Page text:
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Automatic Memory Management (AMM) in Oracle Database 11g Release 1
Don't use this feature! Although on the surface it looks like an improvement from a simplicity perspective, it is a bad feature. Instead use the SGA_TARGET and PGA_AGGREGATE_TARGET parameters to manage your memory. Even Oracle have distanced themselves from it. In later releases it can't be selected in the DBCA for memory configurations in excess of 4G. The rest of this article is only left for historical purposes.
Oracle has made great strides in simplifying memory management over the last few versions of the database. Oracle 9i automated PGA management by introducing PGA_AGGREGATE_TARGET parameter. Oracle 10g continued this trend by automating SGA management using the SGA_TARGET parameter. Oracle 11g takes this one step further by allowing you to allocate one chunk of memory, which Oracle uses to dynamically manage both the SGA and PGA.
At the time of writing, Automatic Memory Management (AMM) is only supported on the major platforms (Linux, Solaris, Windows, HP-UX, AIX).
Automatic memory management is configured using two new initialization parameters:
- MEMORY_TARGET: The amount of shared memory available for Oracle to use when dynamically controlling the SGA and PGA. This parameter is dynamic, so the total amount of memory available to Oracle can be increased or decreased, provided it does not exceed the
MEMORY_MAX_TARGETlimit. The default value is "0".
- MEMORY_MAX_TARGET: This defines the maximum size the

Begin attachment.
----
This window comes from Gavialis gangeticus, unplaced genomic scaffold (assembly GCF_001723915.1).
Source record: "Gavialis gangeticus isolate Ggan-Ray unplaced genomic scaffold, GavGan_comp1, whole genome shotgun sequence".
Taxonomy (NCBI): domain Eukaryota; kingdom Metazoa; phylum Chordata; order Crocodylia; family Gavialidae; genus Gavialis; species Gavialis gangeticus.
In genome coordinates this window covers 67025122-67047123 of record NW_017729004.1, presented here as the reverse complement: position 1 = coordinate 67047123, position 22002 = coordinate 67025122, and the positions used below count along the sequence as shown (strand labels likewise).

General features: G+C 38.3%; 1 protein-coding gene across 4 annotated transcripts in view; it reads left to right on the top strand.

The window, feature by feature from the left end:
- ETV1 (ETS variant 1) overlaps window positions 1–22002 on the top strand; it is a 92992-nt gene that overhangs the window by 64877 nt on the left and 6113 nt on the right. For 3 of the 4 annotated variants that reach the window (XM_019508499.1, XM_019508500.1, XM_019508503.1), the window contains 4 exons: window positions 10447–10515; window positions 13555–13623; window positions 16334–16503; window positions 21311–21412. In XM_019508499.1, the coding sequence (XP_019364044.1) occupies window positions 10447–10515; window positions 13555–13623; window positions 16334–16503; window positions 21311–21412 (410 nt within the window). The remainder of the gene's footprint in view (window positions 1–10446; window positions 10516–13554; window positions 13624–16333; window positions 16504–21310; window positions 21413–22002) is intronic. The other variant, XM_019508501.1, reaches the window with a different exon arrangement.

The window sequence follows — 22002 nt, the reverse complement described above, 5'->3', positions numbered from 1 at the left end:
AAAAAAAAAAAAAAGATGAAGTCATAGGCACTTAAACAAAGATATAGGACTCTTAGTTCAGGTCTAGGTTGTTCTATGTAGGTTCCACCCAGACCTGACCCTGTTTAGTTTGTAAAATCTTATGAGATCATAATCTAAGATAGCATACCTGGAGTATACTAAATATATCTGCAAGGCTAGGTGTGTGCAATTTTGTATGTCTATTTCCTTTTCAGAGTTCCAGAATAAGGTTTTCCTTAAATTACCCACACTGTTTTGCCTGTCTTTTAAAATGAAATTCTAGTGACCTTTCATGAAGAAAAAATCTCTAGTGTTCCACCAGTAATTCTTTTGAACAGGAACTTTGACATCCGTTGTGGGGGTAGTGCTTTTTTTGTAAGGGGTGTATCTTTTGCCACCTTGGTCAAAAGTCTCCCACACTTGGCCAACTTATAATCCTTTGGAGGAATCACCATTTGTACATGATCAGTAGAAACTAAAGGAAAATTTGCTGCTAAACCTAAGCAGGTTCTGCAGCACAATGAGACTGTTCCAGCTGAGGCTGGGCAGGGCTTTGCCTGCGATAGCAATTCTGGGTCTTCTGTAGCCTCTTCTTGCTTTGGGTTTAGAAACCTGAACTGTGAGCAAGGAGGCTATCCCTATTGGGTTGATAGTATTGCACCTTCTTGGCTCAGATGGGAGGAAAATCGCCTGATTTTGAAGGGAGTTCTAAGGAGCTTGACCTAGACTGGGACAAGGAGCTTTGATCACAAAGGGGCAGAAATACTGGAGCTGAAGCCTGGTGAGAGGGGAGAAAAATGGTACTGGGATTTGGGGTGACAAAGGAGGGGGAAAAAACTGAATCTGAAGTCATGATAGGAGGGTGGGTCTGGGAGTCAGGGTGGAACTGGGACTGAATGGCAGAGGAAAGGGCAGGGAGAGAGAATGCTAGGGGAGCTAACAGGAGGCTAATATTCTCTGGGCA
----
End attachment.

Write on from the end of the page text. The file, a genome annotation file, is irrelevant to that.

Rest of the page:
MEMORY_TARGETcan be increased to without an instance restart. If the
MEMORY_MAX_TARGETis not specified, it defaults to
When using automatic memory management, the
PGA_AGGREGATE_TARGET act as minimum size settings for their respective memory areas. To allow Oracle to take full control of the memory management, these parameters should be set to zero.
If you are using UNIX/Linux, before you consider using AMM you should check the current size of your shared memory file system. On Linux you do this by issuing the following command.
# df -k /dev/shm Filesystem 1K-blocks Used Available Use% Mounted on tmpfs 1029884 350916 678968 35% /dev/shm #
The shared memory file system should be big enough to accommodate the
MEMORY_MAX_TARGET values, or Oracle will throw the following error.
ORA-00845: MEMORY_TARGET not supported on this system
To adjust the shared memory file system size issue the following commands, specifying the required size of shared memory.